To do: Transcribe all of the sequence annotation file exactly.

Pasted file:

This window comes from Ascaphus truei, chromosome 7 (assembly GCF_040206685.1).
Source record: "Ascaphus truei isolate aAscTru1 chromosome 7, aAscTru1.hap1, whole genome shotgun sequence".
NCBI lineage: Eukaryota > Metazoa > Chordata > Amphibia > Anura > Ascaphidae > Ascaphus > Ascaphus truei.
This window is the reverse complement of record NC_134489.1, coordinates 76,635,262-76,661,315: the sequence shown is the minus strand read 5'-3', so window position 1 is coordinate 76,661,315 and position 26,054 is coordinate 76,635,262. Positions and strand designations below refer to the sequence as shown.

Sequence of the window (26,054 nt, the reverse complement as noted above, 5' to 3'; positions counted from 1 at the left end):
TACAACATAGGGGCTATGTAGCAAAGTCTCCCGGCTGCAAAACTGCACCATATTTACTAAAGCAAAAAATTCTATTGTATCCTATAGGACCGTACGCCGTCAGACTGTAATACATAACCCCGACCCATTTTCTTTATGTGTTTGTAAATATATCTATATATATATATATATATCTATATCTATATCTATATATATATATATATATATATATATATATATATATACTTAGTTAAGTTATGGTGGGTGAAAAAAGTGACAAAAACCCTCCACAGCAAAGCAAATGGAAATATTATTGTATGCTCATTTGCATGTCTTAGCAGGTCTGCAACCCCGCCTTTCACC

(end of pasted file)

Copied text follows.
This window comes from Ascaphus truei, chromosome 7 (assembly GCF_040206685.1).
Source record: "Ascaphus truei isolate aAscTru1 chromosome 7, aAscTru1.hap1, whole genome shotgun sequence".
NCBI lineage: Eukaryota > Metazoa > Chordata > Amphibia > Anura > Ascaphidae > Ascaphus > Ascaphus truei.
This window is the reverse complement of record NC_134489.1, coordinates 76,635,262-76,661,315: the sequence shown is the minus strand read 5'-3', so window position 1 is coordinate 76,661,315 and position 26,054 is coordinate 76,635,262. Positions and strand designations below refer to the sequence as shown.

Sequence of the window (26,054 nt, the reverse complement as noted above, 5' to 3'; positions counted from 1 at the left end):
TACAACATAGGGGCTATGTAGCAAAGTCTCCCGGCTGCAAAACTGCACCATATTTACTAAAGCAAAAAATTCTATTGTATCCTATAGGACCGTACGCCGTCAGACTGTAATACATAACCCCGACCCATTTTCTTTATGTGTTTGTAAATATATCTATATATATATATATATATCTATATCTATATCTATATATATATATATATATATATATATATATATATATACTTAGTTAAGTTATGGTGGGTGAAAAAAGTGACAAAAACCCTCCACAGCAAAGCAAATGGAAATATTATTGTATGCTCATTTGCATGTCTTAGCAGGTCTGCAACCCCGCCTTTCACC